Theatre: Knocking their spots off

Pulitzer prizewinning 'feminist' playwright Wendy Wasserstein discusses prejudice, polka dots and her latest play with Georgina Brown
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The Independent Culture
A bubbly Wendy Wasserstein breezes into the Savoy foyer burbling about polka dots. She's wearing them, I'm wearing them and she confesses that her overwhelming preoccupation of this morning has been whether one can wear dots spring into summer into winter. "And I've cracked it," she giggles, falling into a squidgy sofa: "You're in summer dots. But this morning I put on the black stockings because of the rain, so I'm in winter dots. See? You can."

Wendy Wasserstein, a bluestocking in black stockings, has a deliciously trivial, frivolous, even dotty side, summer into winter. The less "flip" side, however, is sassy, penetrating and profound, and the strength and satisfaction of her plays is that you get the whole caboodle. Her work, very broadly, concerns female troubles - histories, histrionics, hysterectomies - and the best of it is at once weighty and frothy; it satirises while it sympathises, and juggles shopping with Schopenhauer. Her talent has made her a household name in America.

She's over here for the opening tomorrow of her play, The Heidi Chronicles, at the Greenwich Theatre, where another of her plays, The Sisters Rosensweig, was given a starry production (Maureen Lipman, Janet Suzman, Lynda Bellingham) a couple of years ago, before transferring for a happy run in the West End. The Heidi Chronicles is an earlier piece for which Wasserstein became the first woman to win a Tony award, the third woman to win the Pulitzer Prize; and it won five more American theatre awards. The television movie starring Jamie-Lee Curtis is up for an Emmy. Nothing, however, guarantees success here. A couple of months ago, AR Gurney's Thurberesque cartoon, Sylvia, crossed the water on a tide of glowing reviews and sank. "Revivals are very hard," says a cautious Wasserstein, who has been attending rehearsals. "Your take on the play is different; the times are different; you don't want to bring a previous production to a new production. You're in a different country, so you don't know what works so well. You have to let a play find itself - I don't have a sense as to what will happen or not."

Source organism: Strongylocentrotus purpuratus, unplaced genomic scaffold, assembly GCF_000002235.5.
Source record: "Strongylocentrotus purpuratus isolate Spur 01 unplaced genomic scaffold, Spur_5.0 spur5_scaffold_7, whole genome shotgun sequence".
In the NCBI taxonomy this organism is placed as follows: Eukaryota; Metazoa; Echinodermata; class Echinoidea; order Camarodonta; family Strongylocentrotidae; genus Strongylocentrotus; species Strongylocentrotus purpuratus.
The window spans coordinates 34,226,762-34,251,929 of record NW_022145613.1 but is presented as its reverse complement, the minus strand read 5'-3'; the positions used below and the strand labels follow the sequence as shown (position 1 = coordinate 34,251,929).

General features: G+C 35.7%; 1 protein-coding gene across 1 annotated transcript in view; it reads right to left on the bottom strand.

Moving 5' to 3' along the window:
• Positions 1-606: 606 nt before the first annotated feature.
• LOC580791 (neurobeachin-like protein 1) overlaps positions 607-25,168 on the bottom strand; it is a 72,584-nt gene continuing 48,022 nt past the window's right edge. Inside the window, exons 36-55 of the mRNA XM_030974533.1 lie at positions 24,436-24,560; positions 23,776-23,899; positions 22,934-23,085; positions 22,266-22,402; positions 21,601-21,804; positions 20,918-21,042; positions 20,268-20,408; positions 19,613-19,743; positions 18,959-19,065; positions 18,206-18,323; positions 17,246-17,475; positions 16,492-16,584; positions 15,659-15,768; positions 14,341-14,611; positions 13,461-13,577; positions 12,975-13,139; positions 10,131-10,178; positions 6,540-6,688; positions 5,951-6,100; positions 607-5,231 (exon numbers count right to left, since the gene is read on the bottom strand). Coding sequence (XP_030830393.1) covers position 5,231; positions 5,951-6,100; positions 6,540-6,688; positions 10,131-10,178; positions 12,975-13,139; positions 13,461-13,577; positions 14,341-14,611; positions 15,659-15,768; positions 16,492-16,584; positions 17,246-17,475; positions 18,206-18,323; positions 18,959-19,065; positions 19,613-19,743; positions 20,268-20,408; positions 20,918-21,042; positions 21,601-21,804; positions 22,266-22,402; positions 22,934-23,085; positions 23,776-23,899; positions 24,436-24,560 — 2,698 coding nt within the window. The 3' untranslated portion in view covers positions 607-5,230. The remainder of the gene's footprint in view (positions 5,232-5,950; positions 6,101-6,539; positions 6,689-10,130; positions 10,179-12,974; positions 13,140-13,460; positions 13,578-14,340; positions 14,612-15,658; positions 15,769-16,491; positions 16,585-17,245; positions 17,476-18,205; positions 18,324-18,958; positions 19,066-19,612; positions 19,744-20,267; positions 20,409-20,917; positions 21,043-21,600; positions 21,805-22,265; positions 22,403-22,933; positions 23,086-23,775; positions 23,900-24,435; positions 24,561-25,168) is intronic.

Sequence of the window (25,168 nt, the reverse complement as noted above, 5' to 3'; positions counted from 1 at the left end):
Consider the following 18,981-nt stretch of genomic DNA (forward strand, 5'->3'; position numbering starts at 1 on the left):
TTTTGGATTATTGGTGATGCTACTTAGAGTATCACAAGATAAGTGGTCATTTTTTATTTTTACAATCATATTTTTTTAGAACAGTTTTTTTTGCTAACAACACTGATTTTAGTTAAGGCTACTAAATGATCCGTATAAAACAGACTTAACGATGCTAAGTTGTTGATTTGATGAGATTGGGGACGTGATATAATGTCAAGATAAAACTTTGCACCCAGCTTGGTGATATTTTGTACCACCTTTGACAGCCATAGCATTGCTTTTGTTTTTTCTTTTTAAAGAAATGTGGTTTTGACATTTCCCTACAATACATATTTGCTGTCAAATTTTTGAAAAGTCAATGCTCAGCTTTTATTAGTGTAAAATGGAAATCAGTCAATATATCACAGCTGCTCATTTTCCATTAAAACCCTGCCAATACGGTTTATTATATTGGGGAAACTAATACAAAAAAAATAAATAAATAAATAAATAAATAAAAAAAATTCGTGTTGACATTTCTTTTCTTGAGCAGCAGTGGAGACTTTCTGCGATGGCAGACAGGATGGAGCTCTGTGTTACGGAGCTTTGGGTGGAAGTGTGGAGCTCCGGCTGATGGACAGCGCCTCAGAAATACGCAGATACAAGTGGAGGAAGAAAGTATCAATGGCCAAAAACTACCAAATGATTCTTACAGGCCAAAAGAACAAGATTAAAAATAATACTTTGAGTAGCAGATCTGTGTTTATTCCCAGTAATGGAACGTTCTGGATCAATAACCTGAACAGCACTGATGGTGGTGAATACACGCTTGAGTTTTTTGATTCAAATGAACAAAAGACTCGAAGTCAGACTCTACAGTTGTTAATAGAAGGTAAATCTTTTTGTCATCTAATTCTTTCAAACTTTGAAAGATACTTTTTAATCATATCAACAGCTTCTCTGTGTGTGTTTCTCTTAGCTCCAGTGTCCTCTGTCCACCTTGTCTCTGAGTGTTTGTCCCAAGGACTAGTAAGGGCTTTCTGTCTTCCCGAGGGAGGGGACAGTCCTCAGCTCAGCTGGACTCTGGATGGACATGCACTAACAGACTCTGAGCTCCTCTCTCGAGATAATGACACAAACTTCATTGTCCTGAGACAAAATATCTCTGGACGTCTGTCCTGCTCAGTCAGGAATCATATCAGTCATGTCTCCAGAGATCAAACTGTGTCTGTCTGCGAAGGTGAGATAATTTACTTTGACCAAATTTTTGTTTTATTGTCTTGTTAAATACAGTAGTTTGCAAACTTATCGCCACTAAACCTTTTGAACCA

She speaks from bittersweet experience. British critics responded very differently from American critics to The Sisters Rosensweig, a witty comedy about three sisters and their quest for love and fulfilment. Indeed, a few critics - all men - seemed determinedly resistant to its charms. "Obstinately undramatic," said one. "Cursed with that special Broadway slickness which dangles before us issues and anxieties of our time but never once finds the courage to allow us to feel real pain for any of them," said another.

"They were pretty scathing," says Wasserstein. "And there is something very satisfying about a play having a life despite that. I knew it was a well-made play and it worked. I think plays which are quintessentially American, by Arthur Miller, David Mamet and Sam Shepard, do better over here. Whereas plays by Chris Durang, a wonderful satirist, AR Gurney, me, who write plays of social manners, more sort of English plays but fuzzier, are regarded with an attitude tending towards disdain. From my point of view I've enjoyed this process - I'm very lucky because I seem to have found a home at the Greenwich Theatre, which for a playwright is the best thing. And I know the play works. But you do care if people don't like it."